Currently, ABCG is working to develop an enhanced understanding of the conditions necessary for sustainable agriculture intensification to improve food security, and improved on-farm uptake of biodiversity-sensitive intensification practices. With the support of USAID’s Biodiversity Analysis and Technical Support (BATS) program, ABCG is developing and testing a foodshed baseline assessment methodology as a part of conservation spatial planning-based projects and is also preparing case studies that will begin to allow enhanced understanding of the conditions necessary for sustainable agriculture intensification to improve food security, and improved on-farm uptake of biodiversity-sensitive intensification practices. ABCG members African Wildlife Foundation, Conservation International, and Wildlife Conservation Society are playing critical roles in these efforts at sites in Zambia and Democratic Republic of Congo.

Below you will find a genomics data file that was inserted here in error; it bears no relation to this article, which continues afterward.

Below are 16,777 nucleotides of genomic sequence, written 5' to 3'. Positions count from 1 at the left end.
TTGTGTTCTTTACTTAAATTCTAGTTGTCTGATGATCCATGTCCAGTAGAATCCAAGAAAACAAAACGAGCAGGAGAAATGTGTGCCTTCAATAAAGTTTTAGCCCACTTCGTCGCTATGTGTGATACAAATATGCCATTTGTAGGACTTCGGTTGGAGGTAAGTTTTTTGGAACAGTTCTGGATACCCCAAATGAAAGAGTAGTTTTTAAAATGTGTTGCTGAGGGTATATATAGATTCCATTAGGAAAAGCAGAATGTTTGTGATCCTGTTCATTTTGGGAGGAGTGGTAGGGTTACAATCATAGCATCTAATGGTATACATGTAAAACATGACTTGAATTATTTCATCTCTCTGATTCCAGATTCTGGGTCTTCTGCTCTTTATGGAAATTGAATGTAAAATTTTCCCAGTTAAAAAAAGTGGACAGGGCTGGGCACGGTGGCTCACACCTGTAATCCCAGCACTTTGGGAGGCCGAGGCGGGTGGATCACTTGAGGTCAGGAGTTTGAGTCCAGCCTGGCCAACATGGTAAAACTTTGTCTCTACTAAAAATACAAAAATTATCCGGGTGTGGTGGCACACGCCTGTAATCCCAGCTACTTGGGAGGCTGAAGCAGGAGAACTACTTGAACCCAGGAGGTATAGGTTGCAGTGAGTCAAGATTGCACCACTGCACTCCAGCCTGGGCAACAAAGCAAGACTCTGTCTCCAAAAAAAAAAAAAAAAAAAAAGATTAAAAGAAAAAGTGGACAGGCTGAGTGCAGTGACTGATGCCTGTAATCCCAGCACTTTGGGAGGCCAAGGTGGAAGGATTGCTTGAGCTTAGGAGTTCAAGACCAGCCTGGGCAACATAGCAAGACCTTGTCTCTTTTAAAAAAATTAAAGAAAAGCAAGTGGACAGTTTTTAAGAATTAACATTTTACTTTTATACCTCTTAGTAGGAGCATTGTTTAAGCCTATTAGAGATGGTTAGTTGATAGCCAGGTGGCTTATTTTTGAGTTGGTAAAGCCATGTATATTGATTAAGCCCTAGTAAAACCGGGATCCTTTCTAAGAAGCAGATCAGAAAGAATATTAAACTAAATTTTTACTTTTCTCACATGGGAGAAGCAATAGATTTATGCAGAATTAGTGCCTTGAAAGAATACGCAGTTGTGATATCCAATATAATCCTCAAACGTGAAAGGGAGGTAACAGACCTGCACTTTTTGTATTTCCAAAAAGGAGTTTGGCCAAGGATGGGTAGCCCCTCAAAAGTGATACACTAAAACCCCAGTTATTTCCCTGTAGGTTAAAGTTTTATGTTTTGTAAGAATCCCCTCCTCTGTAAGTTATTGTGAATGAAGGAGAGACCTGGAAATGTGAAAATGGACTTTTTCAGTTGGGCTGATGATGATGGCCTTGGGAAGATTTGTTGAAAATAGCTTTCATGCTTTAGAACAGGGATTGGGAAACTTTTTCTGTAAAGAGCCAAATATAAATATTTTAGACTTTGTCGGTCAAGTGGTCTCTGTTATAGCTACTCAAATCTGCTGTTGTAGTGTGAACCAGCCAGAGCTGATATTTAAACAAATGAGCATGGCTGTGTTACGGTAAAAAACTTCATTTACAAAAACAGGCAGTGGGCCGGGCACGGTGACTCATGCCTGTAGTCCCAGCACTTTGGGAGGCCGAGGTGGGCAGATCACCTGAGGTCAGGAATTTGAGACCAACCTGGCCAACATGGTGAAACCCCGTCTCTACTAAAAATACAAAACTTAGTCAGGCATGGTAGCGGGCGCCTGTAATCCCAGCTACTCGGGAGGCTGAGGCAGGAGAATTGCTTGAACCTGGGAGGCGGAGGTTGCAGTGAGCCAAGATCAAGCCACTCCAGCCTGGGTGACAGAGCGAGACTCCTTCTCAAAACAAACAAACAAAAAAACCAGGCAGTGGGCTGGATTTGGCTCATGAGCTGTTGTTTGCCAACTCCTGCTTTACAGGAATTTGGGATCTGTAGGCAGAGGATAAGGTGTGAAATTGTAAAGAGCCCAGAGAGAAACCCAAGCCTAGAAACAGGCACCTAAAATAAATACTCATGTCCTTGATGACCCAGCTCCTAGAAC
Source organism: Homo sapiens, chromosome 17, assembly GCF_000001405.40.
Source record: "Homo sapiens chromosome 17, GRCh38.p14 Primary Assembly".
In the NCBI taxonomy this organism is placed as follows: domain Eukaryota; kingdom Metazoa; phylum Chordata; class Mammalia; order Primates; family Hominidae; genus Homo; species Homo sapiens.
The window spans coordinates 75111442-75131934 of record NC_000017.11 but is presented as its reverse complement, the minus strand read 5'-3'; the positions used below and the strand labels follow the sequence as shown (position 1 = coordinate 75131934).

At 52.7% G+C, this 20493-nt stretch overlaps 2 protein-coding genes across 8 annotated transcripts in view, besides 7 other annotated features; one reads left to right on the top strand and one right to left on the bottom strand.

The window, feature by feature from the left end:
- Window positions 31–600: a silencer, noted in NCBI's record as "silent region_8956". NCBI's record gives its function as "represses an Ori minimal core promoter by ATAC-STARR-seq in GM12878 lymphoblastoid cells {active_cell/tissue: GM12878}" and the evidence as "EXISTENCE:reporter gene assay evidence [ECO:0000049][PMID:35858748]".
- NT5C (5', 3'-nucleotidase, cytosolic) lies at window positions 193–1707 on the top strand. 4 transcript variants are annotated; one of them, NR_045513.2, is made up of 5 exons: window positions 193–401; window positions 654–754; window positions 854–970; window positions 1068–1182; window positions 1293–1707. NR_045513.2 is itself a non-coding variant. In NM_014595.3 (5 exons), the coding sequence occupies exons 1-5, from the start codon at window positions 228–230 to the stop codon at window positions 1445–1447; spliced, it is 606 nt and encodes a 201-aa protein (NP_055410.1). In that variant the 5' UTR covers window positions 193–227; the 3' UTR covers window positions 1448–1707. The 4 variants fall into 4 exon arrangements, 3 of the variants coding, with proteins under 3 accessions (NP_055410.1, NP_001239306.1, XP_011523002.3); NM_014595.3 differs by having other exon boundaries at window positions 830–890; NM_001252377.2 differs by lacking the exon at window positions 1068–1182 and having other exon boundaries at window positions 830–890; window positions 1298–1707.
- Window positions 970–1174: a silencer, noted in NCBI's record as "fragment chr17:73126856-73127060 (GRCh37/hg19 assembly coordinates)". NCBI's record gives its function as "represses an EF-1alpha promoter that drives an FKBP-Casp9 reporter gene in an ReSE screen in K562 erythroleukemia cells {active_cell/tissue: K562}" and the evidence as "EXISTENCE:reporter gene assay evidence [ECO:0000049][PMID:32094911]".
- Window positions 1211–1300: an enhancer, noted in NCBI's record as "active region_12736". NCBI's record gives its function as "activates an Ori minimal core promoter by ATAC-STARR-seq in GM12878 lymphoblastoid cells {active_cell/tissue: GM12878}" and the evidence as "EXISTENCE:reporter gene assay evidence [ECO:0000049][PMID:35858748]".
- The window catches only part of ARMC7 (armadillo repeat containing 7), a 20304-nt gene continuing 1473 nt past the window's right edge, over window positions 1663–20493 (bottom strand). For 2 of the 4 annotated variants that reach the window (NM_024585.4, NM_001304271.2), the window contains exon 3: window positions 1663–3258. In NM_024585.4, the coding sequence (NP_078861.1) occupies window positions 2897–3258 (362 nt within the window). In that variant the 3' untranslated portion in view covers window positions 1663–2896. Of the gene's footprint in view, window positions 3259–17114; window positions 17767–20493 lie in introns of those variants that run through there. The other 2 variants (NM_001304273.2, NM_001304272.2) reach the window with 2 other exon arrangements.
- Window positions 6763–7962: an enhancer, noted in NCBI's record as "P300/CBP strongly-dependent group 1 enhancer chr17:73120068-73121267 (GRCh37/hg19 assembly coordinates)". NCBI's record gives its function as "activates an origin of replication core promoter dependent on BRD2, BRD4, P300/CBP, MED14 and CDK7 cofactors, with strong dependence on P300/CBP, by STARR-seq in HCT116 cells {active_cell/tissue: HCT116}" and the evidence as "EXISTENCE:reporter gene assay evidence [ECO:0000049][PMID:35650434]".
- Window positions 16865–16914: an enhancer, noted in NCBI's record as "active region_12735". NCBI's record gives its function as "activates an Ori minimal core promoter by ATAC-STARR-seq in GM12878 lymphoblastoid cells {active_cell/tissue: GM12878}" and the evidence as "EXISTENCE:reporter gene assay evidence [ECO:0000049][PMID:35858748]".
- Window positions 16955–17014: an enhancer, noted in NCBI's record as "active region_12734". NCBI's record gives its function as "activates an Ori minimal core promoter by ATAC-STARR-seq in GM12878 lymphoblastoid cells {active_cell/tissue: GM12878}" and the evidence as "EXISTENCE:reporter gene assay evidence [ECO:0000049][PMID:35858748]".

In 2011, ABCG produced a report titled “Finding Optimal Trade-offs Between Food Security and Conservation in Africa: A Review of Tools and Presentation of Case Studies from Zambezi and Ituri Landscapes” that was co-authored by experts from AWF, CI and WCS. A 2-page summary of the report is also available.

Previous Events

  • 22 September 22 2011: ABCG held a brown bag at Conservation Internationalon Food Security & Conservation in DRC and Zambia featuring speakers representing the ABCG Food Security Working Group:

Linking Food Security and Biodiversity: Zambezi Heartland Case
Jimmiel Mandima, Africa Wildlife Foundation

Food Security and Conservation in the African Context
Bemmy Granados, Conservation International

Participatory Land Use Planning and Food Security in the Iruti Forest Conservation Landscape, DRC
Michael Painter, Wildlife Conservation Society